Issue 90 Issue 91 Contents Issue 92

HOW the HELL ... Does a Sprite Routine Work?

ASCII code nightmares? Disillusioned with disassemblers? Baffled by bytes? If you’re having problems with programming, whether they alliterate or not, Andrew Hewson is your man. Drop him a line and he’ll be investigating the problem before you can say “Ram Dos Buffer Interface Edge Connector”

From the people who write in with questions for this column, a lot frequently ask ‘How do you go about designing a sprite routine’? The problem with sprite routines is that there are many different types of routine that are really specific to the game in which it is operating.

Take something like ‘URIDIUM’, for example. It was based around a scrolling background with sprites moving over the surface of the spaceship. Due to the highly complex nature of the scrolling system, the sprite routine was optimised to work in that game only. A simple platform game, on the other hand, is a lot simpler than a full-blown 3D-type game and correspondingly the sprite routine is different in each case.

We shall look at the principles involved this month and next month I will have a super smooth sprite routine for you to try out.


Ok! What is flicker or shear? First, I will explain flicker. Your television monitor works on the principle of a raster scan. When you are watching a broadcast programme on TV, the picture you are watching is updated 25 times every second through the action of a pin prick of light (an electron beam) which traces out the picture starting at the top left corner and scanning line by line as shown in figure 1.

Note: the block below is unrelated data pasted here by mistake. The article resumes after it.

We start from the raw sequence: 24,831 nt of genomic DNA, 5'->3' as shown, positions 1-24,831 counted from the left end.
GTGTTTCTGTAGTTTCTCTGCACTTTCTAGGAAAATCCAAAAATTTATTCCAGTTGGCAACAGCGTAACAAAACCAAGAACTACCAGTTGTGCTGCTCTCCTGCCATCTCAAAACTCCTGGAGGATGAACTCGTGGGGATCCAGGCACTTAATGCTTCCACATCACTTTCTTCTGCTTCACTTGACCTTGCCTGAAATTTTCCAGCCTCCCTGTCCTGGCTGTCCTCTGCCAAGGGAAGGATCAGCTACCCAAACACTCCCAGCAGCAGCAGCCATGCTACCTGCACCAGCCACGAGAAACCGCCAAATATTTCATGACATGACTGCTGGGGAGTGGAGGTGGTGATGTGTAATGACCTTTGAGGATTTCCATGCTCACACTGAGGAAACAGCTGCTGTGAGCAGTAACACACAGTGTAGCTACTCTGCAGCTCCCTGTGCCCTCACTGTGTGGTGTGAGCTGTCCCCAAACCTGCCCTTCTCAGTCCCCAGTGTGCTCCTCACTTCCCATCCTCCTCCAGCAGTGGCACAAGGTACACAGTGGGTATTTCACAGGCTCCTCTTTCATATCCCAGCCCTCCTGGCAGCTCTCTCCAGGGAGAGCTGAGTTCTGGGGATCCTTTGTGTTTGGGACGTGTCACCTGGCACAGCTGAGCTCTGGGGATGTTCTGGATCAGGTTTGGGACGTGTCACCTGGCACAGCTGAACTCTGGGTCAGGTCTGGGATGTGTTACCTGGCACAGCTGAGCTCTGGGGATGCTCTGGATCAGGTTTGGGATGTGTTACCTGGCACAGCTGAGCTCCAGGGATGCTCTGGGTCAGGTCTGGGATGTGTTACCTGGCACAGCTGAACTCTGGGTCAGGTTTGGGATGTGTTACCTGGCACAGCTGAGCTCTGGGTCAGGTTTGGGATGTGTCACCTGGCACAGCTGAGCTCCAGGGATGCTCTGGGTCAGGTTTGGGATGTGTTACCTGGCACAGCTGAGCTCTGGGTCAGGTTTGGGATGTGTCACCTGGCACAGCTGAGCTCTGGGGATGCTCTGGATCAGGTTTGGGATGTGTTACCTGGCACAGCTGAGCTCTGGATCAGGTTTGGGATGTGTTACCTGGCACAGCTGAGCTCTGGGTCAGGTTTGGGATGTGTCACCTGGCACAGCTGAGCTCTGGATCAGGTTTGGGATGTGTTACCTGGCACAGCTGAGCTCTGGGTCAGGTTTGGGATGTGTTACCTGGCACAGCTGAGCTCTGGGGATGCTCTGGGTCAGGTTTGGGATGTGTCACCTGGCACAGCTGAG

When the beam reaches the bottom right corner, the beam is switched off for a fraction of a second and it is directed back to the top left corner ready for the next scan whereupon it is switched back on again. The beam scans at a rate of 64 microseconds per line for 625 lines deep. The Spectrum interrupt incidentally is synchronised to occur at the beam ‘flyback’.

Before I go into any more detail, please note that the actual TV scan is a little bit more complicated in that the scan is done at a rate of 50 times a second with two scans of 312.5 lines per scan. Also, although there are 625 lines in total, only around 575 are visible. As far as our Spectrum is concerned, we can observe the display system like this:

  1. At the time of a Spectrum interrupt, the TV beam is at the top left corner of the screen. The first part of the beam outputs is the border at the top of the screen.
  2. Approximately 3.5 milliseconds later, the beam is scanning the screen memory and is updating our screen. The screen is 192 lines with a piece of border at each end.
  3. The screen memory scan takes approximately 12.5 milliseconds.
  4. The beam is now at the bottom border section of the display and is going to take another 3.5 milliseconds or so.
  5. Once the beam has reached the bottom right corner (after 312.5 lines), it is blanked and flies back to the top left hand comer ready for another frame update.

The above five steps are carried out 50 times a second using only 312.5 lines unlike the broadcast TV which uses the other ‘in between’ set of 312.5 lines. If you get a magnifying glass and look at the monitor screen of your Spectrum while it is displaying something you will be able to see a small black gap in between each pixel row. This rather complicated sounding system is based around the findings of early cinema pioneers who discovered that 25 frames per second was enough to convey the appearance of a moving picture without your eye detecting the effect of separate pictures — hence TV evolved along similar lines (no pun intended!)

Right, back to the plot. If we copy the relevant sprite data to the screen memory very quickly (i.e. we are outputting a sprite) then, providing the TV beam is scanning a part of the screen memory which is after our sprite or well before it, the sprite will be updated perfectly when the beam next reaches it. In other words, the perfect sprite system would be able to write the sprite data to the screen memory in an infinitely short period at time — during frame flyback say. Once the beam starts updating the screen then all the sprites would be output as well.